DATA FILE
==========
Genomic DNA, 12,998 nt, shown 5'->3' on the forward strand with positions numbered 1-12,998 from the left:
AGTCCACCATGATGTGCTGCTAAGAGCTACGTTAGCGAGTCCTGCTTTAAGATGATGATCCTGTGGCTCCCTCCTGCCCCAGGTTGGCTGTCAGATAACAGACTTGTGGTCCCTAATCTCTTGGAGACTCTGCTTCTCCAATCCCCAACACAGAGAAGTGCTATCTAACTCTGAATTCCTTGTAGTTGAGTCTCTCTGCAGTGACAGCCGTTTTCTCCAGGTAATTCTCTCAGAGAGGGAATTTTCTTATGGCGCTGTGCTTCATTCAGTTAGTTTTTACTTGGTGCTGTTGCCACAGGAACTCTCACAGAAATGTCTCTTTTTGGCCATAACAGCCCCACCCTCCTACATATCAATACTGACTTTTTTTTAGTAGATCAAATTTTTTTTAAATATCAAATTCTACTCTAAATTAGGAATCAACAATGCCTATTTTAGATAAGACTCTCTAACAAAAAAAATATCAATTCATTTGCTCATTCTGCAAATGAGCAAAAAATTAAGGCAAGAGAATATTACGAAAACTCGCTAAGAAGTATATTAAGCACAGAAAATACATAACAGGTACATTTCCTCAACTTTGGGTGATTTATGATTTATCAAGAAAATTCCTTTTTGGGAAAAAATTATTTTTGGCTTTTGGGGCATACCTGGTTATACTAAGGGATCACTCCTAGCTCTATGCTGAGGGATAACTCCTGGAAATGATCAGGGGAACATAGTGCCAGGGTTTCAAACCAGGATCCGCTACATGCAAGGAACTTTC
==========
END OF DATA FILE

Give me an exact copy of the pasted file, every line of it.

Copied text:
Genomic DNA, 12,998 nt, shown 5'->3' on the forward strand with positions numbered 1-12,998 from the left:
AGTCCACCATGATGTGCTGCTAAGAGCTACGTTAGCGAGTCCTGCTTTAAGATGATGATCCTGTGGCTCCCTCCTGCCCCAGGTTGGCTGTCAGATAACAGACTTGTGGTCCCTAATCTCTTGGAGACTCTGCTTCTCCAATCCCCAACACAGAGAAGTGCTATCTAACTCTGAATTCCTTGTAGTTGAGTCTCTCTGCAGTGACAGCCGTTTTCTCCAGGTAATTCTCTCAGAGAGGGAATTTTCTTATGGCGCTGTGCTTCATTCAGTTAGTTTTTACTTGGTGCTGTTGCCACAGGAACTCTCACAGAAATGTCTCTTTTTGGCCATAACAGCCCCACCCTCCTACATATCAATACTGACTTTTTTTTAGTAGATCAAATTTTTTTTAAATATCAAATTCTACTCTAAATTAGGAATCAACAATGCCTATTTTAGATAAGACTCTCTAACAAAAAAAATATCAATTCATTTGCTCATTCTGCAAATGAGCAAAAAATTAAGGCAAGAGAATATTACGAAAACTCGCTAAGAAGTATATTAAGCACAGAAAATACATAACAGGTACATTTCCTCAACTTTGGGTGATTTATGATTTATCAAGAAAATTCCTTTTTGGGAAAAAATTATTTTTGGCTTTTGGGGCATACCTGGTTATACTAAGGGATCACTCCTAGCTCTATGCTGAGGGATAACTCCTGGAAATGATCAGGGGAACATAGTGCCAGGGTTTCAAACCAGGATCCGCTACATGCAAGGAACTTTC